A Trip to the Beach: Jason’s Comic Reviews

Welcome back to my ever-evolving comic reviews. Each week I will review a few new releases you may have missed on new comic Wednesday. As things change, mostly my mood, so will this column. Some weeks may be several new comics from various publishers or sometimes just one. There might be a time when it’s a longer review for a book I’m really excited about, and every now and then I may throw in a review of a retro book from years past. You never know!

This week we take a long trip to the beach. Unfortunately, this beach isn’t South Beach.

Cemetery Beach TPB

  • Image
  • Written by Warren Ellis
  • Art by Jason Howard

In the 1920s a group of scientists launched some earthlings into space. the purpose was to find their own world. Turns out, the rest of the earth didn’t know about this little venture, until recently. Reconnaissance officer, Mike Blackburn, is sent to check out this new world. He is captured and once his captives figure out where he’s from, it doesn’t look good for Mike. A prisoner break ensues. Mike takes an ally on his journey, a young rebel named Grace.

Mike and Grace make a dangerous trek through the planet to Mike’s ship. The planet is a ring of walled cities, each with their own dangers. With the government hot on their trail, the two make their way through peril after peril. Sometimes this includes warships, dogs with gas masks and mutant freaks. Mike’s escape vessel is located at the outer most territory of the planet, Cemetery Beach. Meanwhile, the planet’s ruler, President Barrow leads the charge to bring Mike back in. He’s afraid what earth (also known as Old Home) will do once they learn of what he’s done on this new colony since the ’20s. 

This is a fun story, which is essentially a high concept, sci-fi, action, chase, thriller. That’s right, this is one big chase scene, but it’s a fun one. Warren Ellis has really developed a brand new world, using some alternate history. The idea of a colony in space founded in the 1920s is pretty intriguing. The action, mixed with some dialogue is well paced. We don’t get a whole lot of info about the trip to the planet or even get to know the characters that well. Though, this totalitarian planet of walls and all kinds of horrors lends itself to some more stories. Ellis has some good work under his belt, this book is no exception, however not his deepest work.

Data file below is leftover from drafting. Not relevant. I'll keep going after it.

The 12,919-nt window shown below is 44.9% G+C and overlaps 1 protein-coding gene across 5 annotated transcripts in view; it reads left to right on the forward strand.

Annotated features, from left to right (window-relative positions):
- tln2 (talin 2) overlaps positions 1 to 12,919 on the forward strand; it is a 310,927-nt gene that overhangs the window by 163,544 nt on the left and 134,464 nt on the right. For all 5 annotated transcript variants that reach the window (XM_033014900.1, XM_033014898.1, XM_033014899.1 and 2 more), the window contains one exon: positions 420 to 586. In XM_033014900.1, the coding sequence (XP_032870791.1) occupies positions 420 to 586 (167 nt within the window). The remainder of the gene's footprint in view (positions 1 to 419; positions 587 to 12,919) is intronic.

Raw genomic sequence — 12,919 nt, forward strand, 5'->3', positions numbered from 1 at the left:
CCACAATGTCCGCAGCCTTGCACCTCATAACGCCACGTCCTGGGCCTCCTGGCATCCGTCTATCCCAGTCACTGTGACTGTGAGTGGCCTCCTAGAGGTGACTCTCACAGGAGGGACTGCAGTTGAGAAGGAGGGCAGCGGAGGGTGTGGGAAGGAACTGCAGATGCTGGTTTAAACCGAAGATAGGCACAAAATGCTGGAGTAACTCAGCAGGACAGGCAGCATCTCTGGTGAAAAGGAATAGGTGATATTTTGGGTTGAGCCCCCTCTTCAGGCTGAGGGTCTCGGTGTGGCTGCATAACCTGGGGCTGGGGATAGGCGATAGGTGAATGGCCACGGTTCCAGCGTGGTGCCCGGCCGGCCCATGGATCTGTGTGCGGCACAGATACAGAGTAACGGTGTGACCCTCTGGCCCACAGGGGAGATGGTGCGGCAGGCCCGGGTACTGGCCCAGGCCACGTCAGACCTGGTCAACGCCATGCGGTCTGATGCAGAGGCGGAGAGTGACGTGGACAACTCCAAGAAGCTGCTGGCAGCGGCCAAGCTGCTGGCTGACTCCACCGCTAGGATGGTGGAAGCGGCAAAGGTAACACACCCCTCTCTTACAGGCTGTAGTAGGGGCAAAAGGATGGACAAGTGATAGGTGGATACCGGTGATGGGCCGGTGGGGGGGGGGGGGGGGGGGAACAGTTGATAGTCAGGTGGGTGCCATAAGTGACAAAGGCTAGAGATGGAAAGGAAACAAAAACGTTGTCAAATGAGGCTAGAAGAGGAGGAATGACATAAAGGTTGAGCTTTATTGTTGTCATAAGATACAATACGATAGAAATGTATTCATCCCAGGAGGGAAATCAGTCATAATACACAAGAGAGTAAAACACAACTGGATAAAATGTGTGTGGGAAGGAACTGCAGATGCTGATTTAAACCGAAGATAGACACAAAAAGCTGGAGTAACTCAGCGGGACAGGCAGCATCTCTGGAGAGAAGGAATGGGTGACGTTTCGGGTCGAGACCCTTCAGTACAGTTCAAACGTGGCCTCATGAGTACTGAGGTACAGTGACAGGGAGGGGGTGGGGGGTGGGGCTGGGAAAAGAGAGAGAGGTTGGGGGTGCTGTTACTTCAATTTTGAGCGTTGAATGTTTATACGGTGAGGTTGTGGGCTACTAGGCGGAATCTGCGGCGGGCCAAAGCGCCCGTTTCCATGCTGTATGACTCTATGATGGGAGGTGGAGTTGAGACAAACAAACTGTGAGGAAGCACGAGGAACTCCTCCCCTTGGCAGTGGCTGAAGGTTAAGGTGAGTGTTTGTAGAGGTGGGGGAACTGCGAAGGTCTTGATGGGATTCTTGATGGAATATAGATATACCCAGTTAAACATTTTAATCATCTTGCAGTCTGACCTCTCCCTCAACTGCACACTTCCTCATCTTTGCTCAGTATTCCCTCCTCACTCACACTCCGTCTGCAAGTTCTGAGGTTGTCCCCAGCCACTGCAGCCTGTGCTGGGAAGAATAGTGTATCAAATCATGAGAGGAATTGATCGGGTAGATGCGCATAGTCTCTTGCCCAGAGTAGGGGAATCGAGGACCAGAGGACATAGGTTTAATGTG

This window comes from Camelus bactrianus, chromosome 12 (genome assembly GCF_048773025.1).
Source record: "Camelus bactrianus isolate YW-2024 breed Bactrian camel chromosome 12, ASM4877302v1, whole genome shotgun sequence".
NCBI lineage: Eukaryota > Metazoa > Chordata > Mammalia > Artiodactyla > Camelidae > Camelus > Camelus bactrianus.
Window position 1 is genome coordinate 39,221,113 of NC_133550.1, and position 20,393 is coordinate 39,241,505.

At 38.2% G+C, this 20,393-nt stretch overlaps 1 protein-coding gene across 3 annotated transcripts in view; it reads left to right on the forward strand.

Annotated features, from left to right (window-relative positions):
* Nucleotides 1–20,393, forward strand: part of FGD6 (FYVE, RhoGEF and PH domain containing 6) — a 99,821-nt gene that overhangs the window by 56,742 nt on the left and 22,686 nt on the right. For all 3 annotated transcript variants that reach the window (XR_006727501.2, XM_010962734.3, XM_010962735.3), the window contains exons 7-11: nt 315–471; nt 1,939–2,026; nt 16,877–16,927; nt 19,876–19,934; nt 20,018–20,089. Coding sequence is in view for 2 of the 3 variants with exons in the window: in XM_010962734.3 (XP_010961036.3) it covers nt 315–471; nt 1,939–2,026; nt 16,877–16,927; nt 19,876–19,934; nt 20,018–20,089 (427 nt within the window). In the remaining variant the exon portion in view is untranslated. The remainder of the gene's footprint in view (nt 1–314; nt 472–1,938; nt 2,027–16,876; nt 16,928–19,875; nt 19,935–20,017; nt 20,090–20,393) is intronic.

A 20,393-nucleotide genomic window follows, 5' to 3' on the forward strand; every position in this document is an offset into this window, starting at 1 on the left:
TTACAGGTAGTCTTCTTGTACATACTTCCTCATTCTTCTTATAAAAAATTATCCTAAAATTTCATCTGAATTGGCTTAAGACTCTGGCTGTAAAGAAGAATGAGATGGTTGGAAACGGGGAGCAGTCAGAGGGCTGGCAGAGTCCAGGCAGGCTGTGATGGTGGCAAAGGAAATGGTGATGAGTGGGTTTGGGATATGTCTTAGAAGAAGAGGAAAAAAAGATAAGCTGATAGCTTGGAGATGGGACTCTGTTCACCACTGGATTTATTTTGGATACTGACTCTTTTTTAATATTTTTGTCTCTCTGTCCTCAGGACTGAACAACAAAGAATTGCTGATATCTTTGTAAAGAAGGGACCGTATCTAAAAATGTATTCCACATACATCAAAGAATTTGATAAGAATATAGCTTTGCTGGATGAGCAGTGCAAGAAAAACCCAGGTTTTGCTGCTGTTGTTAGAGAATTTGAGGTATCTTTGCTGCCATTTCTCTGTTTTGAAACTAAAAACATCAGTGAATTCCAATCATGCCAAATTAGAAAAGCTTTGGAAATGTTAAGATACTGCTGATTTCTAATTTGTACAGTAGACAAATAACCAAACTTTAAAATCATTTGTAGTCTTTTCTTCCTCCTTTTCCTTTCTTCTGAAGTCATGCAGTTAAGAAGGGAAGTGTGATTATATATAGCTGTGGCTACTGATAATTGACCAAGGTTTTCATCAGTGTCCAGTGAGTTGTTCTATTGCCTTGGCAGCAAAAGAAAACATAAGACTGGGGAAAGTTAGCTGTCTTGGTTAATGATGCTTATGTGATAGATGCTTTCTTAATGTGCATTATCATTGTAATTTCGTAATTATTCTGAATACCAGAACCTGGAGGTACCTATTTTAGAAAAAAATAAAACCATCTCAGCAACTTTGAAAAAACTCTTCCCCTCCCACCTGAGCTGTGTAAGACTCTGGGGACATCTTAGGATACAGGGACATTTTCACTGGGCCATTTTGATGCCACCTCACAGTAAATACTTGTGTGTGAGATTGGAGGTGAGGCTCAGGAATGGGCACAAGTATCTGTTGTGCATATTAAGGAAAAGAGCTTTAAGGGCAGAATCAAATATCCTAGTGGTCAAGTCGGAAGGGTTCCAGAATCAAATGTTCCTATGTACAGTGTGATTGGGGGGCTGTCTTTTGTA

The art by Jason Howard is quite fun. The character designs are pretty unique, especially Grace. She’s a human, I supposed but has a strange purple tint and hairdo. She kinda looks like a purple, female version of Savage Dragon, as least to me. President Barrow is another interesting one with his overly obese figure and fancy suits. The city designs work well to give you that blend of a post-WW2 eastern block meets sci-fi. The action takes center stage though. Ellis takes a break from dialogue from time to time, for Howard to do his things with the action. There’s one particular neat page depicting Mike and Grace’s escape into the sewers. The art style may be scratchy at times for some fans but I dug it.

Overall, this is a fun read. The lead-in chapter is really good and sets the mood well. However, the next installments drag out the chase. We don’t get a whole lot of back story on characters or the overall planet. Just little tidbits here and there. This has the feel of a fun action film with serviceable characters. This is recommended if you are a fan of action movies but fans wanting a deep dive into alternate histories may be disappointed. Fortunately, there’s enough here that there could easily be another adventure soon.

 

I’ll be back with a new crop of reviews. For more comic reviews, insight, and commentary on comics old and new check out the Drawn & Paneled podcast wherever you get podcasts!

(Visited 28 times, 1 visits today)

About The Author

Jason Jason is a "not quite GenX'er." He's a self proclaimed comics expert, film buff and beer aficionado. All of which are true in his own mind. Jason has also been accused of being a pizza snob. Those accusations are not without merit.

You might be interested in